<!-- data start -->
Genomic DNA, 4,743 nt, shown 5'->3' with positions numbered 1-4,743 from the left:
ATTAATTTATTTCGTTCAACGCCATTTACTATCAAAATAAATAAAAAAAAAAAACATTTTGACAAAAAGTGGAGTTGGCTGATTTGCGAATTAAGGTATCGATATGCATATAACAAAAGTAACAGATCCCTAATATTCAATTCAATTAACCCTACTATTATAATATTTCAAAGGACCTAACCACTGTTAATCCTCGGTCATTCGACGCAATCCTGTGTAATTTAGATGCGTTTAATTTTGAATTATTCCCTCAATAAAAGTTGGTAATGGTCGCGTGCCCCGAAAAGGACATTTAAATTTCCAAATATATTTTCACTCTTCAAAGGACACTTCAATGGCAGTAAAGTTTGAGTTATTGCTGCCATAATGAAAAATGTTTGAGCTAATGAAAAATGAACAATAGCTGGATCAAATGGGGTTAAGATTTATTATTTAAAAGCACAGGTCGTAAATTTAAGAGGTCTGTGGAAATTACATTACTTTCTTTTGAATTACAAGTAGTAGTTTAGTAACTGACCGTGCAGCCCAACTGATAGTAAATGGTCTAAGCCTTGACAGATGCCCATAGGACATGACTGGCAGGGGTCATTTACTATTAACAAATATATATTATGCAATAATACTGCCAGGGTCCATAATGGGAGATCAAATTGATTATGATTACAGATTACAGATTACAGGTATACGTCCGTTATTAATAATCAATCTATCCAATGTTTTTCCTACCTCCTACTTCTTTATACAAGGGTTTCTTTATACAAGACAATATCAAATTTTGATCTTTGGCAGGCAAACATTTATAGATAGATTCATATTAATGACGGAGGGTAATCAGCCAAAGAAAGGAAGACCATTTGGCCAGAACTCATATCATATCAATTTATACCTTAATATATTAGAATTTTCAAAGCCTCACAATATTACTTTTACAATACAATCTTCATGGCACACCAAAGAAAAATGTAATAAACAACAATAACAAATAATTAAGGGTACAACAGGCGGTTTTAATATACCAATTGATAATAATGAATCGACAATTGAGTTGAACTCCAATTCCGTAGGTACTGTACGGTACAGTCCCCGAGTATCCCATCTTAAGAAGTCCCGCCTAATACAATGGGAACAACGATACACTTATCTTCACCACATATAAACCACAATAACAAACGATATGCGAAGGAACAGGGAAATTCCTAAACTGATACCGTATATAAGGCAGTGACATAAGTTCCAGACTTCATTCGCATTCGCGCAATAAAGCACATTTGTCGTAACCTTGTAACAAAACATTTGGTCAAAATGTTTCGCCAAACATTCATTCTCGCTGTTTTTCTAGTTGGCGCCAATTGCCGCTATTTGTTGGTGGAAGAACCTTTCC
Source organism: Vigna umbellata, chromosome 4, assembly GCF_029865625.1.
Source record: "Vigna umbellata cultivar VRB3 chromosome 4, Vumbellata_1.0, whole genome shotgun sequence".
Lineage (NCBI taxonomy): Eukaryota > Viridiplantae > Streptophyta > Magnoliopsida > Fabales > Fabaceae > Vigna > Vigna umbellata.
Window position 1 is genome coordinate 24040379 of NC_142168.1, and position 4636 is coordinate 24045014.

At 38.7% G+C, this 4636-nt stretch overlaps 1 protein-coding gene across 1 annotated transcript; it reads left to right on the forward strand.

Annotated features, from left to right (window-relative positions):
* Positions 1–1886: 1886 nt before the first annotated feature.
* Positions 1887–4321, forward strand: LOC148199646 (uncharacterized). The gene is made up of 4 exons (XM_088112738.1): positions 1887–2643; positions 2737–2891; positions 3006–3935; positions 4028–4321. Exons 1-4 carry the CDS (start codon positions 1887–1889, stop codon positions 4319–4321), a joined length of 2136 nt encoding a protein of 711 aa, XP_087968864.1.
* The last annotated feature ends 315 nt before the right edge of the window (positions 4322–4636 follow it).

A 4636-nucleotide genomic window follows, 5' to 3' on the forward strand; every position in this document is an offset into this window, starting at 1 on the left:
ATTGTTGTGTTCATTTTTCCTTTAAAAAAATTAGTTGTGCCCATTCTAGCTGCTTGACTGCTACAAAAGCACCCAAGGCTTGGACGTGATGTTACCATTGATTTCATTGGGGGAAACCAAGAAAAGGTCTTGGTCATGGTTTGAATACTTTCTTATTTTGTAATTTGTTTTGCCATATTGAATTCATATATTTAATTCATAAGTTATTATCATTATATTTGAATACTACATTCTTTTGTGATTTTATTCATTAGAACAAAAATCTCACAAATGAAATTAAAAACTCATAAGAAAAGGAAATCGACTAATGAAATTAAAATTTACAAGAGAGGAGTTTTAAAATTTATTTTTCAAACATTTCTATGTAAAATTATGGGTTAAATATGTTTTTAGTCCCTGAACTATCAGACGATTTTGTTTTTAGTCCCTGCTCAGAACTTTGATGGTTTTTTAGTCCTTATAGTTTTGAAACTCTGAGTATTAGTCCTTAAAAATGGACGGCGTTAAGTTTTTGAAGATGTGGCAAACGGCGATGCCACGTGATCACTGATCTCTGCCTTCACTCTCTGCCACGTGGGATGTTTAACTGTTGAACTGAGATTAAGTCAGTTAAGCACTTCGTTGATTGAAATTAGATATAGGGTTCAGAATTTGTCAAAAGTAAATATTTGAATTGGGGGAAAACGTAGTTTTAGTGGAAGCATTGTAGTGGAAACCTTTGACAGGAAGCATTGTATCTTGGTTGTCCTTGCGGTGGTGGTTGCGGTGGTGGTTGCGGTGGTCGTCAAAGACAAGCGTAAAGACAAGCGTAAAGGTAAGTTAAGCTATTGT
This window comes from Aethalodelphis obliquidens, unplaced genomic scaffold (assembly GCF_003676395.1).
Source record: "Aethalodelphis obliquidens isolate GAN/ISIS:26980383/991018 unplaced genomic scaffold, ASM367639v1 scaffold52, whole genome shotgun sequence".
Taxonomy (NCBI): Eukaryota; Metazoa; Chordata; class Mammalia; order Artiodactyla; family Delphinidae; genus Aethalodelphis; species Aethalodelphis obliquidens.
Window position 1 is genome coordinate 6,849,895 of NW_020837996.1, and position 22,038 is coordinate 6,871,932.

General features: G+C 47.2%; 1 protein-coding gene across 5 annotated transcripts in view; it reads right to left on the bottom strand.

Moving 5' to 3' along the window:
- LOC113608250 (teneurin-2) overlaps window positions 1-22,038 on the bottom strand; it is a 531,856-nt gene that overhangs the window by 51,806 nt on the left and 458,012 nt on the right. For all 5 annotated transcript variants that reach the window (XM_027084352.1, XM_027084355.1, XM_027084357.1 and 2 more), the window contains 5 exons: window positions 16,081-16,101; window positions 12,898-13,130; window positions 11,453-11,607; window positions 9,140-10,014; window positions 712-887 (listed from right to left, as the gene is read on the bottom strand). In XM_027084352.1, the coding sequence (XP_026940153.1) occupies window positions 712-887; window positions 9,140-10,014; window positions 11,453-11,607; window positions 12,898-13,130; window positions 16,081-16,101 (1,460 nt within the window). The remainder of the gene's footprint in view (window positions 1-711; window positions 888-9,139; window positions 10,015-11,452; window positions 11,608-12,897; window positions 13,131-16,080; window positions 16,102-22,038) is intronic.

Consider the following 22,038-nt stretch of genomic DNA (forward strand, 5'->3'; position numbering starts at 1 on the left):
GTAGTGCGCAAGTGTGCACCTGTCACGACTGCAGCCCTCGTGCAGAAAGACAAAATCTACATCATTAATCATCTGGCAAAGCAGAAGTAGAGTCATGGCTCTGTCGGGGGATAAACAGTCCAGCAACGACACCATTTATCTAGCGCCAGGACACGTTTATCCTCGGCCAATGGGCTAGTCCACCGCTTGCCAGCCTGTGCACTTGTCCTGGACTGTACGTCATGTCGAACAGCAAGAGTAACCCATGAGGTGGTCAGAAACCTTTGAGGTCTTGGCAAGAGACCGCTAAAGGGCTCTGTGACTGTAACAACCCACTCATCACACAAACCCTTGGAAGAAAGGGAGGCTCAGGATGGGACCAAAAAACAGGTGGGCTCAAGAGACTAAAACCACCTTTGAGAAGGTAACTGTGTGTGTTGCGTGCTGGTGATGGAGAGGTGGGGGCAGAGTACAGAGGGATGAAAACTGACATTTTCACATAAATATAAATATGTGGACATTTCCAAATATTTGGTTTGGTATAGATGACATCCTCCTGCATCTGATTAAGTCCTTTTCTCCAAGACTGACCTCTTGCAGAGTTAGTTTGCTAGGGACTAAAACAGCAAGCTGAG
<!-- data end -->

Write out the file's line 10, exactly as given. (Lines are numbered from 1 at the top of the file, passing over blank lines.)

* Positions 1887–4321, forward strand: LOC148199646 (uncharacterized). The gene is made up of 4 exons (XM_088112738.1): positions 1887–2643; positions 2737–2891; positions 3006–3935; positions 4028–4321. Exons 1-4 carry the CDS (start codon positions 1887–1889, stop codon positions 4319–4321), a joined length of 2136 nt encoding a protein of 711 aa, XP_087968864.1.